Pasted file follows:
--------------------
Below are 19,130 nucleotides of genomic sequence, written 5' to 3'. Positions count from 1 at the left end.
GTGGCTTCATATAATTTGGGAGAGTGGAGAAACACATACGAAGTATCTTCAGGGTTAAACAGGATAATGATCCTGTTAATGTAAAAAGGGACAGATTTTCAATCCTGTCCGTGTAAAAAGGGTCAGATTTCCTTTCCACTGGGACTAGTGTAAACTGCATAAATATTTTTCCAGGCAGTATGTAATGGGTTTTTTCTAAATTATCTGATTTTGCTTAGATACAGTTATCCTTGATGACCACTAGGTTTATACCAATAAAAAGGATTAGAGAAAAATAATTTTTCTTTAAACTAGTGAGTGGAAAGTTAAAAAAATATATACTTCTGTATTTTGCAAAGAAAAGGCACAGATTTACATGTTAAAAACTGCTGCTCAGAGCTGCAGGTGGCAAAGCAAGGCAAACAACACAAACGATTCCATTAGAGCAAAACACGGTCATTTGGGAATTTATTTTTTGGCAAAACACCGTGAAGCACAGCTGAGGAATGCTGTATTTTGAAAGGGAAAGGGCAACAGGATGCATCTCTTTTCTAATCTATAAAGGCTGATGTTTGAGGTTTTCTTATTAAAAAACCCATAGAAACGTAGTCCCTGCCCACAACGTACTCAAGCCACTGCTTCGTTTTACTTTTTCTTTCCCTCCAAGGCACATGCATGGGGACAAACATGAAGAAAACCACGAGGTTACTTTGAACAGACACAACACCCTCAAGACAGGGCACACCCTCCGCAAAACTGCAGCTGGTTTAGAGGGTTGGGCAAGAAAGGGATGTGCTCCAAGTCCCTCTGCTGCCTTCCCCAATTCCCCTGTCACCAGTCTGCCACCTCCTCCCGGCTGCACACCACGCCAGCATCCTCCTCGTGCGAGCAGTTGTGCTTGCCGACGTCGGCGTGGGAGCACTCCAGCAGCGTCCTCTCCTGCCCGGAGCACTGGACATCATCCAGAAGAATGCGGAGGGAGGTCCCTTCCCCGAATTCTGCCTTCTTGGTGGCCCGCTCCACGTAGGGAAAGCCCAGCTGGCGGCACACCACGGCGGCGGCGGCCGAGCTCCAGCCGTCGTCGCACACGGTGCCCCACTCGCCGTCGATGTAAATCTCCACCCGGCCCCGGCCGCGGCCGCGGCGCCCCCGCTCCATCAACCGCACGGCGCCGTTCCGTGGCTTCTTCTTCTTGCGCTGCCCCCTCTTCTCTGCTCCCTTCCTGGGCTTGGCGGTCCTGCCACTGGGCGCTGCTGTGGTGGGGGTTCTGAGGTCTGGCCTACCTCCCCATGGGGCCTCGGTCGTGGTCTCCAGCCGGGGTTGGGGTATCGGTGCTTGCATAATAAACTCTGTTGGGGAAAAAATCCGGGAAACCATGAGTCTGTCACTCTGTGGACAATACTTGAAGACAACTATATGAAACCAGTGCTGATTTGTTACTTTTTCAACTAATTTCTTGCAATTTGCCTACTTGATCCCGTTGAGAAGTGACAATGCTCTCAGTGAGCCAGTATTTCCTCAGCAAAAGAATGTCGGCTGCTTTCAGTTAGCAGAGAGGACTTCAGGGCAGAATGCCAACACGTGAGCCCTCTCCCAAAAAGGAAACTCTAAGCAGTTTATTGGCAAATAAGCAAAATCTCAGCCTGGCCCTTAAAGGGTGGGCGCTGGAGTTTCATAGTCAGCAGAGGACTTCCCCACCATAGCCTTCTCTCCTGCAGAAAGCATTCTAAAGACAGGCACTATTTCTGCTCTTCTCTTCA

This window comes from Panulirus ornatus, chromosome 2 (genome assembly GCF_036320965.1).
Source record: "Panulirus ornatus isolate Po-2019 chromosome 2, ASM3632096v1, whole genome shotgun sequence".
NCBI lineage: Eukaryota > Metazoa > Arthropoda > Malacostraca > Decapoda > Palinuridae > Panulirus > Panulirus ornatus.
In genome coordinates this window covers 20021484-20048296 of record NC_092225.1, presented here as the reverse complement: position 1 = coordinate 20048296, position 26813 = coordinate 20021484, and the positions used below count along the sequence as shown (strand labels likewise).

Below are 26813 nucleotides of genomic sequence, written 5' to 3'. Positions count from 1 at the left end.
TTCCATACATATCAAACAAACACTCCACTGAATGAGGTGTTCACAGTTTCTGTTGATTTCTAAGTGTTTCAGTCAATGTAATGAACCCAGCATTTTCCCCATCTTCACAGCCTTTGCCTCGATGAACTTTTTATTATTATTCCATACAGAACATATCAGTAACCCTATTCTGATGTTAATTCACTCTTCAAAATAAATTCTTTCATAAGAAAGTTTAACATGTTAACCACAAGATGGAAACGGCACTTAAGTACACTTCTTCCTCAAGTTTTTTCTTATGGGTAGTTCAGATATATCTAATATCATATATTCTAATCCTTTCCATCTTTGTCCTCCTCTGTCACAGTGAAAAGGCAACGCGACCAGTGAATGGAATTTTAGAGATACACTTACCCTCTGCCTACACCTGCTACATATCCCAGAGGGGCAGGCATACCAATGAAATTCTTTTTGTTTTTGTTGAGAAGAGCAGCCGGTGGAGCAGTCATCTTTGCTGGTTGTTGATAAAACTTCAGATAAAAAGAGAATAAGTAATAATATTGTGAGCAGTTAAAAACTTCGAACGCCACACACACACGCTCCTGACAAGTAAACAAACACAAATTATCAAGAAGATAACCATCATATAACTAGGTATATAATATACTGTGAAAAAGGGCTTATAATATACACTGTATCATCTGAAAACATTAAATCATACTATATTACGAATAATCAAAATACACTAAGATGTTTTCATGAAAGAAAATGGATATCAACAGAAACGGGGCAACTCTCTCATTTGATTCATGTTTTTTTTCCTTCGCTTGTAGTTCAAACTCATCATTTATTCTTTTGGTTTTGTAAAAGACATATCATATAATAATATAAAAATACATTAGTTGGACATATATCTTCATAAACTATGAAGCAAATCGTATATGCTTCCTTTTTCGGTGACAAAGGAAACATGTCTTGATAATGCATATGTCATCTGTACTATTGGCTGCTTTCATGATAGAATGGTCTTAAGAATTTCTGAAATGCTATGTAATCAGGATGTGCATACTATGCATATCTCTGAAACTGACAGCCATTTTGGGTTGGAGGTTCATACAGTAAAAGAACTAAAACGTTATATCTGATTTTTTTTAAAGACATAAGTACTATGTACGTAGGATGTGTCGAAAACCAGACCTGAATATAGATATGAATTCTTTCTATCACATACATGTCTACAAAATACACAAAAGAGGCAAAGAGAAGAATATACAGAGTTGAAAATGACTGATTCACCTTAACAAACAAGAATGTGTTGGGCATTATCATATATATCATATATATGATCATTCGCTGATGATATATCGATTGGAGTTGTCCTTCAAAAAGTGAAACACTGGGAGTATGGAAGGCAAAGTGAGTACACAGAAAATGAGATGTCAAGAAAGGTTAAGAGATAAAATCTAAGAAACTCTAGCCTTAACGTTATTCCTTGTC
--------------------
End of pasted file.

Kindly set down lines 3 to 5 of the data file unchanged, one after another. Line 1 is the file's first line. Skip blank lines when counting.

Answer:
This window comes from Panulirus ornatus, chromosome 2 (genome assembly GCF_036320965.1).
Source record: "Panulirus ornatus isolate Po-2019 chromosome 2, ASM3632096v1, whole genome shotgun sequence".
NCBI lineage: Eukaryota > Metazoa > Arthropoda > Malacostraca > Decapoda > Palinuridae > Panulirus > Panulirus ornatus.